la) Do the sections in 1 igure 4.21 indicate ih;u flow through the Flnnda Straits is barotropic or baroclinic.'
I h i In w hich direction does the sea-surface slope, therefore ' Does this mean that flow is into the page* or 'out nt the page' in Figure 4.21(c) and id) ' In other words, on which side of the section is Florida and which Bimint'
icj Does the sea-surface simply slope up from one side to the other, or dots ii have a more complex shape*.'
Calculations of the sea-surface slope indicate that the sea-level is about 45 cm lower on the Florida side of the Straits than on the Bimini side.
Figure 4.22 shows the geostrophic velocity as calculated from T and S measurements made at hydrographic stations along an east-west line out from Cape Hatteras (cf. Figure 4.20(b)). The section illustrates how the current is no longer a relatively coherent flow, but instead typically consists of narrow vertical filaments separated by counter-currents - i.e. contrary flow (shaded blue).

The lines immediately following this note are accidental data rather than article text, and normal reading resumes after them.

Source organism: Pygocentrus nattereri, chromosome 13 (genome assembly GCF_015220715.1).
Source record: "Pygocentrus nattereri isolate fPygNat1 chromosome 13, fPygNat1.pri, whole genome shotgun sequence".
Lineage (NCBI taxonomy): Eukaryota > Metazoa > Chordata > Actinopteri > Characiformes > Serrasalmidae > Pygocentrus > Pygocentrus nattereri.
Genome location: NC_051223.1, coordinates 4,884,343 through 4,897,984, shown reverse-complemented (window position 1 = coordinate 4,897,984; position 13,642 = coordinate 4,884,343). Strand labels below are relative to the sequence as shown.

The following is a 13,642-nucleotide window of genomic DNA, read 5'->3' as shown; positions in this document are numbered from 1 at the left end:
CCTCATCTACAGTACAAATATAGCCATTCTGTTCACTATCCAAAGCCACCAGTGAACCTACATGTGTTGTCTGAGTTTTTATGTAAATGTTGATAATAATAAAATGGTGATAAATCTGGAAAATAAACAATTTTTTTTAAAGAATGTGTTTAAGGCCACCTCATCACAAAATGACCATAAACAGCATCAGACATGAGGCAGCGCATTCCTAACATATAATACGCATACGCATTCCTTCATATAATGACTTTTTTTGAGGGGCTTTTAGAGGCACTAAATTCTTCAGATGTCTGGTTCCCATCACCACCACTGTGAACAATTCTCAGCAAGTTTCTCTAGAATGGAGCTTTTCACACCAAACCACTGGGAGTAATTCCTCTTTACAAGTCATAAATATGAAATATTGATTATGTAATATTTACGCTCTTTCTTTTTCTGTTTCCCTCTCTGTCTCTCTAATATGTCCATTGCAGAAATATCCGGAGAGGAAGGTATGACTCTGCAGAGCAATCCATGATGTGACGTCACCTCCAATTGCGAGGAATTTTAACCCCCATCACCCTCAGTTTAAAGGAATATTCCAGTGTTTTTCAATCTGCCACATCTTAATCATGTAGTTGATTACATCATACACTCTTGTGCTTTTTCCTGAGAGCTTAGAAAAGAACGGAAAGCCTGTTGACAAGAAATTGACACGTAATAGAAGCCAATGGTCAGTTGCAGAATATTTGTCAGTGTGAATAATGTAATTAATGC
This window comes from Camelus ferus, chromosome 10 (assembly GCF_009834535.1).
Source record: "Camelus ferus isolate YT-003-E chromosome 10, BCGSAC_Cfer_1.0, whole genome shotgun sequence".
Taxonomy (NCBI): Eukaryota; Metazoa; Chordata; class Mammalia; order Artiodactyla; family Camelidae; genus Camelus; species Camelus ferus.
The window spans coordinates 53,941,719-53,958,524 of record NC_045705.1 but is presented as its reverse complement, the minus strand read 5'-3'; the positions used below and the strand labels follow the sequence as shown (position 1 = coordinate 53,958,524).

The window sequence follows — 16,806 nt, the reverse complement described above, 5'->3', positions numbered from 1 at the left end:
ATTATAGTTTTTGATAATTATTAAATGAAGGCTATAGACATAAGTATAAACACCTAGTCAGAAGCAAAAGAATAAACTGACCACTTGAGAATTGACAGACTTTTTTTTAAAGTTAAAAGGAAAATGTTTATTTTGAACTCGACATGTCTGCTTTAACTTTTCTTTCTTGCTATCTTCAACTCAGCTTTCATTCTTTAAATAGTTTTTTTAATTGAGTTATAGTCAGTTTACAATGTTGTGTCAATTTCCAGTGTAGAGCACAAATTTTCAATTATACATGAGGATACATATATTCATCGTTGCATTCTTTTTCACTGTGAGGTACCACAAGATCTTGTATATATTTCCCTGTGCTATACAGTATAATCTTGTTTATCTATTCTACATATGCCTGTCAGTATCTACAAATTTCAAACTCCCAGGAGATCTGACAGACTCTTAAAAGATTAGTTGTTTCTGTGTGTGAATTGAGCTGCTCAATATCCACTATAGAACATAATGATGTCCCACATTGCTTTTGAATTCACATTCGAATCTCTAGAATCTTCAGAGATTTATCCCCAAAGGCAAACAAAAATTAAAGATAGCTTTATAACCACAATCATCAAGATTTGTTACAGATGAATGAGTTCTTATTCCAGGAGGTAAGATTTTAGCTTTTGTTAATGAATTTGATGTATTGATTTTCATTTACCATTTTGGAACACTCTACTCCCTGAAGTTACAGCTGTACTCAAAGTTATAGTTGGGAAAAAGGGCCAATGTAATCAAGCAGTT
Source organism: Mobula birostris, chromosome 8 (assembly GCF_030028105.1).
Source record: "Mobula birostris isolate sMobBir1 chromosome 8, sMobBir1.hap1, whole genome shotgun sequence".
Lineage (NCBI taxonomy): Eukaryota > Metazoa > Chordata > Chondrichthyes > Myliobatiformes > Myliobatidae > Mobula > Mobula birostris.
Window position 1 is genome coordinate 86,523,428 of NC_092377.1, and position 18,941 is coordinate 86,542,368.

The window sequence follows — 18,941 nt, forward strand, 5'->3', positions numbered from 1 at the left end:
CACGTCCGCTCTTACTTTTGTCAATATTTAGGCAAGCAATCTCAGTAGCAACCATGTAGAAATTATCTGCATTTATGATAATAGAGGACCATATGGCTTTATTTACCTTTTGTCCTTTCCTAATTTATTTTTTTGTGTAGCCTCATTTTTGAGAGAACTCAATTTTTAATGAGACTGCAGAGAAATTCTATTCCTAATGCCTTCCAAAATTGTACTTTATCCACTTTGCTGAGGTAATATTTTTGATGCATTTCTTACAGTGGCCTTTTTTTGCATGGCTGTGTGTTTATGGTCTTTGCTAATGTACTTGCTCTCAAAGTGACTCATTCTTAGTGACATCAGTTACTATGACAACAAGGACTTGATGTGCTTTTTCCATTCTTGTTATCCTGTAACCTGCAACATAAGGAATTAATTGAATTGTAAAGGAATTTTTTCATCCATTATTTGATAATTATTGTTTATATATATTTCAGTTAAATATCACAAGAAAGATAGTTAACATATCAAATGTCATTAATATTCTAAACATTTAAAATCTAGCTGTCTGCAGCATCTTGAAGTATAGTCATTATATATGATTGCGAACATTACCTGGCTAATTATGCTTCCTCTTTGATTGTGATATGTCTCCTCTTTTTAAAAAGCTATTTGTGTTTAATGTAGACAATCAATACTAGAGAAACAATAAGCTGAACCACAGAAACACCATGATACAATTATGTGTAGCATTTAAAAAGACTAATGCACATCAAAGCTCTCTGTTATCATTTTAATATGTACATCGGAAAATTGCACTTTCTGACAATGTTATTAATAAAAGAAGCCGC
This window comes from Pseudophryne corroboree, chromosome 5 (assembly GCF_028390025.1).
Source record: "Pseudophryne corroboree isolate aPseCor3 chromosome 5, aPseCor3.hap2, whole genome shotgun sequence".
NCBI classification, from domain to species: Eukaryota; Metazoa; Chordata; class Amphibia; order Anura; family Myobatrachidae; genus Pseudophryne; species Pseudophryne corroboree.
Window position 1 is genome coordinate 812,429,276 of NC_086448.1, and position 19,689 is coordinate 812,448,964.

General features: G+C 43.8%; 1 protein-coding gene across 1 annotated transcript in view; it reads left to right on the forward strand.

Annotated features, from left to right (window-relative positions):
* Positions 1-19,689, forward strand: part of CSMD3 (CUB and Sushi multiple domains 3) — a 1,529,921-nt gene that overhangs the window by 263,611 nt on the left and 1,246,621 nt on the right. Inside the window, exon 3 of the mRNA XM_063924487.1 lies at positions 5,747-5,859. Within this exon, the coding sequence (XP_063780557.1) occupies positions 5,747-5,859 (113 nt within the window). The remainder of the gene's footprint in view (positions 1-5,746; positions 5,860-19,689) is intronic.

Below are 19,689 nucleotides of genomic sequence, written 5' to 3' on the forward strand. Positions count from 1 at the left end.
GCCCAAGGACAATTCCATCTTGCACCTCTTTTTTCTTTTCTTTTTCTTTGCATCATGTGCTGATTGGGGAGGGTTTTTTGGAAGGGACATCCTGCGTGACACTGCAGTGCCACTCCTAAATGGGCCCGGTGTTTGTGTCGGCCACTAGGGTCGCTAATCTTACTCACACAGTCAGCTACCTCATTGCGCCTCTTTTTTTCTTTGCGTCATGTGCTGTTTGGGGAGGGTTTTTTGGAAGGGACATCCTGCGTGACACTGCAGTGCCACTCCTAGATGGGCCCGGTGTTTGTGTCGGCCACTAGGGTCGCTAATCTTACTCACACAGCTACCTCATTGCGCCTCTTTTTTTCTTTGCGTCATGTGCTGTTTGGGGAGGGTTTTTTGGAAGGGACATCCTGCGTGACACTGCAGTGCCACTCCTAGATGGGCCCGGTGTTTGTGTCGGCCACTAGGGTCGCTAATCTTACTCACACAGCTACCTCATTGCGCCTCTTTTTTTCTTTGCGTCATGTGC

In the regions shaded blue, does the horizontal pressure gradient force act tow ards the east I strict I\ south-east > or tow ards the w est t north-west)?
Figure 4.22 Geostrophic current velocity (in m s-1) in the Gulf Stream off Cape Hatteras; the section is east-west so the blue shaded areas (with negative velocity values) represent flow with a southerly component (probably south-westerly). The horizontal scale is smaller than that in Figure 4.21.
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